Alumni Return to Campus as Police Officers

Students face some unique pressures, and more and more UC Davis police officers know exactly what those students are going through — because they were in their shoes not long ago.

“It feels like just yesterday when I’d be busy all day doing homework or preparing for a final,” officer Dylan Fakhimi said. “Now I walk around and I see other people going through the same thing — I can connect with them.”

UC Davis Police Cadet Academy group photo
The first class of UC Davis Police cadets — including Catalina Hernandez (front row, center) and Jose Pinedo (second row, left) — graduated in 2013. (Gregory Urquiaga/UC Davis)

Fakhimi, who graduated in 2014, is among eight UC Davis police officers who went through the department’s Cadet Academy — a three-month training to give students a look at what a police academy is like — and were hired after graduation (and after completing a standard police academy).

It’s part of a program designed to build stronger ties between the department and campus, and it’s bringing on more and more officers with deep connections and recent memories as undergraduate Aggies.

Officer Jose Pinedo, who graduated in 2013, said he still sees professors he had or people on campus he worked for — and it has only deepened his connection to UC Davis.

“That’s what helped me love this job even more,” he said. “I was able to help these people I was peers with.”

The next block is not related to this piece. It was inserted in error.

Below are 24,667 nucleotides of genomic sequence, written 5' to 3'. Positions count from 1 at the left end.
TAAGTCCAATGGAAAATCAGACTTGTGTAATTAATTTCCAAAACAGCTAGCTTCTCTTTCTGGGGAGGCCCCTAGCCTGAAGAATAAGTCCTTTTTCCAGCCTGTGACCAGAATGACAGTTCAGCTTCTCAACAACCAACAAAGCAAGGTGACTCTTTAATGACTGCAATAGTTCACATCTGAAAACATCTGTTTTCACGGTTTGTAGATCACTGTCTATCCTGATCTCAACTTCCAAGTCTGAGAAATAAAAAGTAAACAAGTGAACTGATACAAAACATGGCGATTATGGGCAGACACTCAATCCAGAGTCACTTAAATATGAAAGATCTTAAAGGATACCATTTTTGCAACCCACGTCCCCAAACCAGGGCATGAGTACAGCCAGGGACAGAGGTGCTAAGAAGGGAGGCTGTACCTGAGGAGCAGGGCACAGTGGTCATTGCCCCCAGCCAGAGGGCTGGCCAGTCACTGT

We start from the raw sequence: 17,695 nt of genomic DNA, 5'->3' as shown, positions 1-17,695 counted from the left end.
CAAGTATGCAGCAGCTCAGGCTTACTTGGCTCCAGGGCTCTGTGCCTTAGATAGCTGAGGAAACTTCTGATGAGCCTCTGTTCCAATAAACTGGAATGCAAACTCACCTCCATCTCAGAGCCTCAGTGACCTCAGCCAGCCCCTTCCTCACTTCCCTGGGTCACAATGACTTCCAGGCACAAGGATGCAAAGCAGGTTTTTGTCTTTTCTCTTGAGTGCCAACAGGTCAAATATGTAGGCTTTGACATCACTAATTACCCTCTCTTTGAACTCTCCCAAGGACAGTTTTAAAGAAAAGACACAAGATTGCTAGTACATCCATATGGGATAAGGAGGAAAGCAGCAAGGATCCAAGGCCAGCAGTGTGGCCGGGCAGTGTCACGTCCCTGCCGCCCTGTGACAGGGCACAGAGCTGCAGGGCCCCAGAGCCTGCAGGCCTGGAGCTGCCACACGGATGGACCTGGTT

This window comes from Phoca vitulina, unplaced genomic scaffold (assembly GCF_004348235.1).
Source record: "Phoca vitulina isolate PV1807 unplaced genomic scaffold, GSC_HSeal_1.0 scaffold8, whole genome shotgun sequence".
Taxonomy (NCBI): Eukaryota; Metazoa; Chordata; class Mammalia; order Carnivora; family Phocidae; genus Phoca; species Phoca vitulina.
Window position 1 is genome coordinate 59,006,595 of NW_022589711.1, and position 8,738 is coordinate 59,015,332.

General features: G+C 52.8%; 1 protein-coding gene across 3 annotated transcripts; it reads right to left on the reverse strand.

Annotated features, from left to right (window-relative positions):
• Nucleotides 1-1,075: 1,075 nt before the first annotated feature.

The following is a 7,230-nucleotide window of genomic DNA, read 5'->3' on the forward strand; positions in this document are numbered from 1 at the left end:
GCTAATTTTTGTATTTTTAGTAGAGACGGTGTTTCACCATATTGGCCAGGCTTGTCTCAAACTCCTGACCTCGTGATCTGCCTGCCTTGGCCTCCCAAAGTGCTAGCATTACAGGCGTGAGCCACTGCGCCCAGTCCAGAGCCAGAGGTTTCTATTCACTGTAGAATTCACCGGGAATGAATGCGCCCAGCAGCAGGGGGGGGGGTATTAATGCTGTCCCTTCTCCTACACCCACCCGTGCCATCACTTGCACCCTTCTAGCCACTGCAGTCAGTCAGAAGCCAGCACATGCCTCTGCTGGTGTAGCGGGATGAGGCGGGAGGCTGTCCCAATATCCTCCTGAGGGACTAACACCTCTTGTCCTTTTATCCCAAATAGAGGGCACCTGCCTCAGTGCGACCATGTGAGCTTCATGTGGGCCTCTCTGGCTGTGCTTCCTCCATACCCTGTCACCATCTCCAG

And the former cadets said trading their textbooks for badges felt natural.

Catalina Hernandez, a UC Davis Police officer
Catalina Hernandez is now a police officer at her alma mater. (Gregory Urquiaga/UC Davis)

“When I got back I felt like I was at home, but I had a different purpose,” Fakhimi said.

Pinedo said the first arrest he made was an alleged bike thief, and the owner of the bicycle was a friend he’d made as a student.

“It was a symbol of, ‘Yes, this is the right place for me,’” he said. “I’m able to give back.”

The Cadet Academy, established in 2013, teaches students some of the basics of policing, but it’s not just running laps and memorizing the Penal Code — cadets also cook meals at a Woodland homeless shelter and visit the county jail. A similar program is offered for community members.

Interim Police Chief Jennifer Garcia said the Cadet Academy has created ideal candidates for the department.

“We want people who have ties to the university community and want to stay here, but also understand university life,” she said.

The most recent cadet class — 18 students — graduated last month. That same night, the department welcomed three new officers, including Ibrahim Desouki, a 2016 Cadet Academy graduate who graduated from UC Davis the same year.

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